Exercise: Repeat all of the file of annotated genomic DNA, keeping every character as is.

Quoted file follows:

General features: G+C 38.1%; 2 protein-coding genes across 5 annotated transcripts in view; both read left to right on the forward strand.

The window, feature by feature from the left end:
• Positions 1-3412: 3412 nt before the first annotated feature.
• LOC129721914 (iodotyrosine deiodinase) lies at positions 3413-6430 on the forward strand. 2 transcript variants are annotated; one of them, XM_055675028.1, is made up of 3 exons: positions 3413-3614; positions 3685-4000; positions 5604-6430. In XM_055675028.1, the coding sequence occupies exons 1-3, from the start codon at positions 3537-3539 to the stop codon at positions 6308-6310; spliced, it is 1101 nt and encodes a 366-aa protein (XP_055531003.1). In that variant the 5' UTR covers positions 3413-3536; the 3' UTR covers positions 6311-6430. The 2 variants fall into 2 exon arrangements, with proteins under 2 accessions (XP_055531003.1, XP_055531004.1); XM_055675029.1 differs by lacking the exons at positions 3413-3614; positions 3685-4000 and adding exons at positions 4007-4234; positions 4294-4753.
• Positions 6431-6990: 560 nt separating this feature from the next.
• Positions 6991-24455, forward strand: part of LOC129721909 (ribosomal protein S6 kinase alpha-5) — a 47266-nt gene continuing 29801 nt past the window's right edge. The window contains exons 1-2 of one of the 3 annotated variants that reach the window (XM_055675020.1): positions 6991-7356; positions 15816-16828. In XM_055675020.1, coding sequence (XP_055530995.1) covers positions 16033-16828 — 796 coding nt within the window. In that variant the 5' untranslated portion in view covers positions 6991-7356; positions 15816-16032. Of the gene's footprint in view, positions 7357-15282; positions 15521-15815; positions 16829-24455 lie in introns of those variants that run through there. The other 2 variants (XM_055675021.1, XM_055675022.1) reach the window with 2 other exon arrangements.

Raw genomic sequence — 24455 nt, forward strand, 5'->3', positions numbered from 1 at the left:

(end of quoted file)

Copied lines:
General features: G+C 38.1%; 2 protein-coding genes across 5 annotated transcripts in view; both read left to right on the forward strand.

The window, feature by feature from the left end:
• Positions 1-3412: 3412 nt before the first annotated feature.
• LOC129721914 (iodotyrosine deiodinase) lies at positions 3413-6430 on the forward strand. 2 transcript variants are annotated; one of them, XM_055675028.1, is made up of 3 exons: positions 3413-3614; positions 3685-4000; positions 5604-6430. In XM_055675028.1, the coding sequence occupies exons 1-3, from the start codon at positions 3537-3539 to the stop codon at positions 6308-6310; spliced, it is 1101 nt and encodes a 366-aa protein (XP_055531003.1). In that variant the 5' UTR covers positions 3413-3536; the 3' UTR covers positions 6311-6430. The 2 variants fall into 2 exon arrangements, with proteins under 2 accessions (XP_055531003.1, XP_055531004.1); XM_055675029.1 differs by lacking the exons at positions 3413-3614; positions 3685-4000 and adding exons at positions 4007-4234; positions 4294-4753.
• Positions 6431-6990: 560 nt separating this feature from the next.
• Positions 6991-24455, forward strand: part of LOC129721909 (ribosomal protein S6 kinase alpha-5) — a 47266-nt gene continuing 29801 nt past the window's right edge. The window contains exons 1-2 of one of the 3 annotated variants that reach the window (XM_055675020.1): positions 6991-7356; positions 15816-16828. In XM_055675020.1, coding sequence (XP_055530995.1) covers positions 16033-16828 — 796 coding nt within the window. In that variant the 5' untranslated portion in view covers positions 6991-7356; positions 15816-16032. Of the gene's footprint in view, positions 7357-15282; positions 15521-15815; positions 16829-24455 lie in introns of those variants that run through there. The other 2 variants (XM_055675021.1, XM_055675022.1) reach the window with 2 other exon arrangements.

Raw genomic sequence — 24455 nt, forward strand, 5'->3', positions numbered from 1 at the left: